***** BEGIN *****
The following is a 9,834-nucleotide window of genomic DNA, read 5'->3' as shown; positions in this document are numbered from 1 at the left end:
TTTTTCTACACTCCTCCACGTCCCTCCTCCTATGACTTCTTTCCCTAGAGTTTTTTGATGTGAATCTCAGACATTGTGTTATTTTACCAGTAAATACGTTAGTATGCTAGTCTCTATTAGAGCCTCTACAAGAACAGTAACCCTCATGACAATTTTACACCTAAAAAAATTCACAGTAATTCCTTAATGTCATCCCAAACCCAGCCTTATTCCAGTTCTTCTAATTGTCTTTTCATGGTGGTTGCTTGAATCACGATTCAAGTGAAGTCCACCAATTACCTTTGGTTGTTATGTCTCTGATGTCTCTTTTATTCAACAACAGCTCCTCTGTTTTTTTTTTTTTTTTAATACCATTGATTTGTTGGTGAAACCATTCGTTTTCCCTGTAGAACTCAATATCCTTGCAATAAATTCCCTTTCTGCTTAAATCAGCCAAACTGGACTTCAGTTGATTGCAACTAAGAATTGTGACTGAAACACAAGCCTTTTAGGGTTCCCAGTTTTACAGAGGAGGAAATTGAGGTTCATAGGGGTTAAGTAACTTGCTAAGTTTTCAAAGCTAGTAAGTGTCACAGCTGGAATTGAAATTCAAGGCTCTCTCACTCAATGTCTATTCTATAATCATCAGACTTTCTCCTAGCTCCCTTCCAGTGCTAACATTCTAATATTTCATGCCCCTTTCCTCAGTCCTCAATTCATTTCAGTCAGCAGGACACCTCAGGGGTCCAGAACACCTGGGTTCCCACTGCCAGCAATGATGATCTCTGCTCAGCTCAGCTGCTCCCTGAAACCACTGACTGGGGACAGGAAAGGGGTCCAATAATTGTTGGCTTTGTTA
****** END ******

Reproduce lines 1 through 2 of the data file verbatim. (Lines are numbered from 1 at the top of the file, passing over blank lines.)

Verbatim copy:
The following is a 9,834-nucleotide window of genomic DNA, read 5'->3' as shown; positions in this document are numbered from 1 at the left end:
TTTTTCTACACTCCTCCACGTCCCTCCTCCTATGACTTCTTTCCCTAGAGTTTTTTGATGTGAATCTCAGACATTGTGTTATTTTACCAGTAAATACGTTAGTATGCTAGTCTCTATTAGAGCCTCTACAAGAACAGTAACCCTCATGACAATTTTACACCTAAAAAAATTCACAGTAATTCCTTAATGTCATCCCAAACCCAGCCTTATTCCAGTTCTTCTAATTGTCTTTTCATGGTGGTTGCTTGAATCACGATTCAAGTGAAGTCCACCAATTACCTTTGGTTGTTATGTCTCTGATGTCTCTTTTATTCAACAACAGCTCCTCTGTTTTTTTTTTTTTTTTAATACCATTGATTTGTTGGTGAAACCATTCGTTTTCCCTGTAGAACTCAATATCCTTGCAATAAATTCCCTTTCTGCTTAAATCAGCCAAACTGGACTTCAGTTGATTGCAACTAAGAATTGTGACTGAAACACAAGCCTTTTAGGGTTCCCAGTTTTACAGAGGAGGAAATTGAGGTTCATAGGGGTTAAGTAACTTGCTAAGTTTTCAAAGCTAGTAAGTGTCACAGCTGGAATTGAAATTCAAGGCTCTCTCACTCAATGTCTATTCTATAATCATCAGACTTTCTCCTAGCTCCCTTCCAGTGCTAACATTCTAATATTTCATGCCCCTTTCCTCAGTCCTCAATTCATTTCAGTCAGCAGGACACCTCAGGGGTCCAGAACACCTGGGTTCCCACTGCCAGCAATGATGATCTCTGCTCAGCTCAGCTGCTCCCTGAAACCACTGACTGGGGACAGGAAAGGGGTCCAATAATTGTTGGCTTTGTTA